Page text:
> language it is built upon? Higher level, yes. More
> abstract, yes. More flexible...I don't think so.

Surprisingly, I found Wicket to be more flexible than Java. When attaching a web component to an element of a POJO as its model object, Wicket provides an expression language that is a very useful subset of OGNL (Object-Graph Navigation Language). In many places the user can enter a string that is interpreted as a series of method calls. I think this provides much of the power and convenience of scripting languages.

Andy Dent

Posts: 165
Nickname: andydent
Registered: Nov, 2005

Re: How Does Language Impact Framework Design? Posted: Feb 15, 2008 7:22 PM
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Elizabeth Wiethoff wrote
> At least C (well, C++, 'cause I'm not up on C) doesn't let
> a function be defined more than once. Attempts to do so
> are caught by the compiler or linker.
True. Most build systems will at least warn of duplicates.

> Therefore, ...you know that
> the function your tests exercise is the same function that
> gets invoked when the full app runs in the real world.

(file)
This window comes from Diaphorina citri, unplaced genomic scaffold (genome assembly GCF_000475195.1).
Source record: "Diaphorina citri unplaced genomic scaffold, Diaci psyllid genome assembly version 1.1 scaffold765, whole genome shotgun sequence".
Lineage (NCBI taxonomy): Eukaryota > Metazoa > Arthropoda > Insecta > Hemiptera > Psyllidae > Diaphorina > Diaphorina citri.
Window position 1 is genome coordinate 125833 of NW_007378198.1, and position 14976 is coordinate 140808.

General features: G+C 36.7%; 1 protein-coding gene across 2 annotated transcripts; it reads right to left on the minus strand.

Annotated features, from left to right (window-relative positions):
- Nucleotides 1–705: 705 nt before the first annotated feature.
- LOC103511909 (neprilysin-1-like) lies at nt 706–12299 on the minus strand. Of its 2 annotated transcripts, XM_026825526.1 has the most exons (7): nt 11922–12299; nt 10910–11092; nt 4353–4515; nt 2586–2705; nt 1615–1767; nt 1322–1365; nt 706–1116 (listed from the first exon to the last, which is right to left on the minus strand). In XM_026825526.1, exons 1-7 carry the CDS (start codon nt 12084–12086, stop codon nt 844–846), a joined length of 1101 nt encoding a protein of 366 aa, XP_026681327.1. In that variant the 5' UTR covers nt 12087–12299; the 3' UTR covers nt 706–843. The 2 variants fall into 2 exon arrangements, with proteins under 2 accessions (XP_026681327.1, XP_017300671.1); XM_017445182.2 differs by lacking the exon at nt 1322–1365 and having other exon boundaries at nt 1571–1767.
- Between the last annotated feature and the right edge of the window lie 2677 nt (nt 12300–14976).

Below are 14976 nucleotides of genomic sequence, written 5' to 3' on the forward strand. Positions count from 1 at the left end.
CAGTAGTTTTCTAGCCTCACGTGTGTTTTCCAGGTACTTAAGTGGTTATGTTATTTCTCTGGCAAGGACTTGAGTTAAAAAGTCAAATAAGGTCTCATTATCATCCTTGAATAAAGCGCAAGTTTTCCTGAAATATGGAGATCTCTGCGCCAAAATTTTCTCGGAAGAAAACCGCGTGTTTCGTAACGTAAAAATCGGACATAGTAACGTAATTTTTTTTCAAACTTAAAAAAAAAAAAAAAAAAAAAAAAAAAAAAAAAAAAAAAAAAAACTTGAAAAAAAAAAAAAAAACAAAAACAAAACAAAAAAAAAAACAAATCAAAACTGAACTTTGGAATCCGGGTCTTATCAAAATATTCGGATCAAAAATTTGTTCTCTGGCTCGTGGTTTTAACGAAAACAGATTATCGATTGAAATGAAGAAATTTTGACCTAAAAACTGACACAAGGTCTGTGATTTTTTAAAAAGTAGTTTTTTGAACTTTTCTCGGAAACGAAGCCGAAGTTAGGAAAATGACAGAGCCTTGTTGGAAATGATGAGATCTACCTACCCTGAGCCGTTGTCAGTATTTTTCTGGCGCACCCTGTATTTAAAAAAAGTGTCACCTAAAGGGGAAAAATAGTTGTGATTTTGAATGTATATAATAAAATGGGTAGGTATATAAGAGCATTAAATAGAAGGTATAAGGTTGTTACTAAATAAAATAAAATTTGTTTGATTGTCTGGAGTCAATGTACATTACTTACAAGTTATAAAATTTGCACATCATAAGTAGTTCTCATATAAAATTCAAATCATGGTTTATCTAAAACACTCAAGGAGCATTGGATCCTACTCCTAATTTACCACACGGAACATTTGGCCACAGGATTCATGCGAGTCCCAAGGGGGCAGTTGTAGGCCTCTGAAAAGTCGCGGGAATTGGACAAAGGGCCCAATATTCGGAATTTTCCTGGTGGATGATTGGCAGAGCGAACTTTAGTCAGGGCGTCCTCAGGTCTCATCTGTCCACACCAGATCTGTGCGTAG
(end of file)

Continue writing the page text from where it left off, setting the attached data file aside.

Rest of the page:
False assumption and I've seen it catch a few people over the 15 years or so I've been working in C++. I'm sure I'm one of the victims.

If you are linking statically, then the library that is linked will be the one found by the linker at the time of linking based on the build instructions, including the paths configured in your IDE. Because of the separate compilation, that library only needs to match the signatures of the header files with which you compiled. It is therefore possible to have a build error where your unit tests point to one set of libraries or even recompile a set of source that your main program doesn't see.

Similarly, with dynamic libraries, it is possible to encounter a different library at runtime. For example, under Windows, you might have a local DLL sitting there next to your unit tests and therefore overriding the installed version for the system. A particularly subtle, nasty form of this bug is when a build instruction copies in the DLL from a known area, so it only exists at the time of running or building but may not be there for you in the build area if you inspect before the build.

These problems are exacerbated by the poor visibility of settings in common IDEs such as Visual Studio (up to 2005 at least). It is often hard to compare paths in different build targets and to propagate corrections.